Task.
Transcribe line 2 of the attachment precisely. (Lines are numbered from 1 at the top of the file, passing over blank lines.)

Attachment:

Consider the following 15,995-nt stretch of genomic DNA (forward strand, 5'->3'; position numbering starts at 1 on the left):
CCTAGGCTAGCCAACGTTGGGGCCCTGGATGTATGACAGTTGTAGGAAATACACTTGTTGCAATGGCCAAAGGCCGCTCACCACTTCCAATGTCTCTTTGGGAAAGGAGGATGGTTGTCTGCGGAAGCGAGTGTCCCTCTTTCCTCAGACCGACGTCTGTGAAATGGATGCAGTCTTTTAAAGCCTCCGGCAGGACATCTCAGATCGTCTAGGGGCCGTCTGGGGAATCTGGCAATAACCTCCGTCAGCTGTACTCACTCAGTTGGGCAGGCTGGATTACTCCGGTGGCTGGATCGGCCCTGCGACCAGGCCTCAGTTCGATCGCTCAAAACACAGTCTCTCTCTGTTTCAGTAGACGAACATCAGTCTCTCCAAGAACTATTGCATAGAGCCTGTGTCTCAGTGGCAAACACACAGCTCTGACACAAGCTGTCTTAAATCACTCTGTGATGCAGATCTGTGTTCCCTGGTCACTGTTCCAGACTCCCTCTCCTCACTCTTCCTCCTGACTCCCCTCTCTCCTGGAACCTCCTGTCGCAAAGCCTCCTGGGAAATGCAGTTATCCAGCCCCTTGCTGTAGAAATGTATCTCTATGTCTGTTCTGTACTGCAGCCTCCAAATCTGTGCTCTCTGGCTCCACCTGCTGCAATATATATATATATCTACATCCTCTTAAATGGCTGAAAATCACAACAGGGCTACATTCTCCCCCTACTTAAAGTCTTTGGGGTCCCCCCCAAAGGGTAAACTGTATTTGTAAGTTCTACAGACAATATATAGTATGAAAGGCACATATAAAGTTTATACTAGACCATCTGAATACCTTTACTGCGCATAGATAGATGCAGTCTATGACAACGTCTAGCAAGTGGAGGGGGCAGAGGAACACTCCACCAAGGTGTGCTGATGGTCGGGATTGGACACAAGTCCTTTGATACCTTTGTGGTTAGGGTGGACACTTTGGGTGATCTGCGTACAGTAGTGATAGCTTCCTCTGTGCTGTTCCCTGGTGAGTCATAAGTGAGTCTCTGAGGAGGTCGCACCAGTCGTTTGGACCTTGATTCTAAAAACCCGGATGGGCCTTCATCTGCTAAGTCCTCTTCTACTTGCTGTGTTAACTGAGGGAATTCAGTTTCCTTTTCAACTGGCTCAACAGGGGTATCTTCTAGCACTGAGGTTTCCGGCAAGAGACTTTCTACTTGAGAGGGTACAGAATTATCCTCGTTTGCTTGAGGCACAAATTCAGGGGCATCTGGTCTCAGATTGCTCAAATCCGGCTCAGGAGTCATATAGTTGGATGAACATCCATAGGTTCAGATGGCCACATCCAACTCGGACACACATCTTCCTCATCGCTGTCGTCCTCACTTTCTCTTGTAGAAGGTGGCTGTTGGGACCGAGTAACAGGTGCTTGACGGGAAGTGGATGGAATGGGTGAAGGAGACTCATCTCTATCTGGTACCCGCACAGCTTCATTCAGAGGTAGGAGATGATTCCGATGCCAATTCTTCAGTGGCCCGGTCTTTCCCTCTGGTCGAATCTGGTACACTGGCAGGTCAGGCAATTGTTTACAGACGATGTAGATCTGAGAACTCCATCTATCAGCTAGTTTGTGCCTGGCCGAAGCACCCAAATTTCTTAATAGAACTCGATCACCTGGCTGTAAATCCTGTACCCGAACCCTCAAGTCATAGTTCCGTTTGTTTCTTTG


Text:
CCTAGGCTAGCCAACGTTGGGGCCCTGGATGTATGACAGTTGTAGGAAATACACTTGTTGCAATGGCCAAAGGCCGCTCACCACTTCCAATGTCTCTTTGGGAAAGGAGGATGGTTGTCTGCGGAAGCGAGTGTCCCTCTTTCCTCAGACCGACGTCTGTGAAATGGATGCAGTCTTTTAAAGCCTCCGGCAGGACATCTCAGATCGTCTAGGGGCCGTCTGGGGAATCTGGCAATAACCTCCGTCAGCTGTACTCACTCAGTTGGGCAGGCTGGATTACTCCGGTGGCTGGATCGGCCCTGCGACCAGGCCTCAGTTCGATCGCTCAAAACACAGTCTCTCTCTGTTTCAGTAGACGAACATCAGTCTCTCCAAGAACTATTGCATAGAGCCTGTGTCTCAGTGGCAAACACACAGCTCTGACACAAGCTGTCTTAAATCACTCTGTGATGCAGATCTGTGTTCCCTGGTCACTGTTCCAGACTCCCTCTCCTCACTCTTCCTCCTGACTCCCCTCTCTCCTGGAACCTCCTGTCGCAAAGCCTCCTGGGAAATGCAGTTATCCAGCCCCTTGCTGTAGAAATGTATCTCTATGTCTGTTCTGTACTGCAGCCTCCAAATCTGTGCTCTCTGGCTCCACCTGCTGCAATATATATATATATCTACATCCTCTTAAATGGCTGAAAATCACAACAGGGCTACATTCTCCCCCTACTTAAAGTCTTTGGGGTCCCCCCCAAAGGGTAAACTGTATTTGTAAGTTCTACAGACAATATATAGTATGAAAGGCACATATAAAGTTTATACTAGACCATCTGAATACCTTTACTGCGCATAGATAGATGCAGTCTATGACAACGTCTAGCAAGTGGAGGGGGCAGAGGAACACTCCACCAAGGTGTGCTGATGGTCGGGATTGGACACAAGTCCTTTGATACCTTTGTGGTTAGGGTGGACACTTTGGGTGATCTGCGTACAGTAGTGATAGCTTCCTCTGTGCTGTTCCCTGGTGAGTCATAAGTGAGTCTCTGAGGAGGTCGCACCAGTCGTTTGGACCTTGATTCTAAAAACCCGGATGGGCCTTCATCTGCTAAGTCCTCTTCTACTTGCTGTGTTAACTGAGGGAATTCAGTTTCCTTTTCAACTGGCTCAACAGGGGTATCTTCTAGCACTGAGGTTTCCGGCAAGAGACTTTCTACTTGAGAGGGTACAGAATTATCCTCGTTTGCTTGAGGCACAAATTCAGGGGCATCTGGTCTCAGATTGCTCAAATCCGGCTCAGGAGTCATATAGTTGGATGAACATCCATAGGTTCAGATGGCCACATCCAACTCGGACACACATCTTCCTCATCGCTGTCGTCCTCACTTTCTCTTGTAGAAGGTGGCTGTTGGGACCGAGTAACAGGTGCTTGACGGGAAGTGGATGGAATGGGTGAAGGAGACTCATCTCTATCTGGTACCCGCACAGCTTCATTCAGAGGTAGGAGATGATTCCGATGCCAATTCTTCAGTGGCCCGGTCTTTCCCTCTGGTCGAATCTGGTACACTGGCAGGTCAGGCAATTGTTTACAGACGATGTAGATCTGAGAACTCCATCTATCAGCTAGTTTGTGCCTGGCCGAAGCACCCAAATTTCTTAATAGAACTCGATCACCTGGCTGTAAATCCTGTACCCGAACCCTCAAGTCATAGTTCCGTTTGTTTCTTTG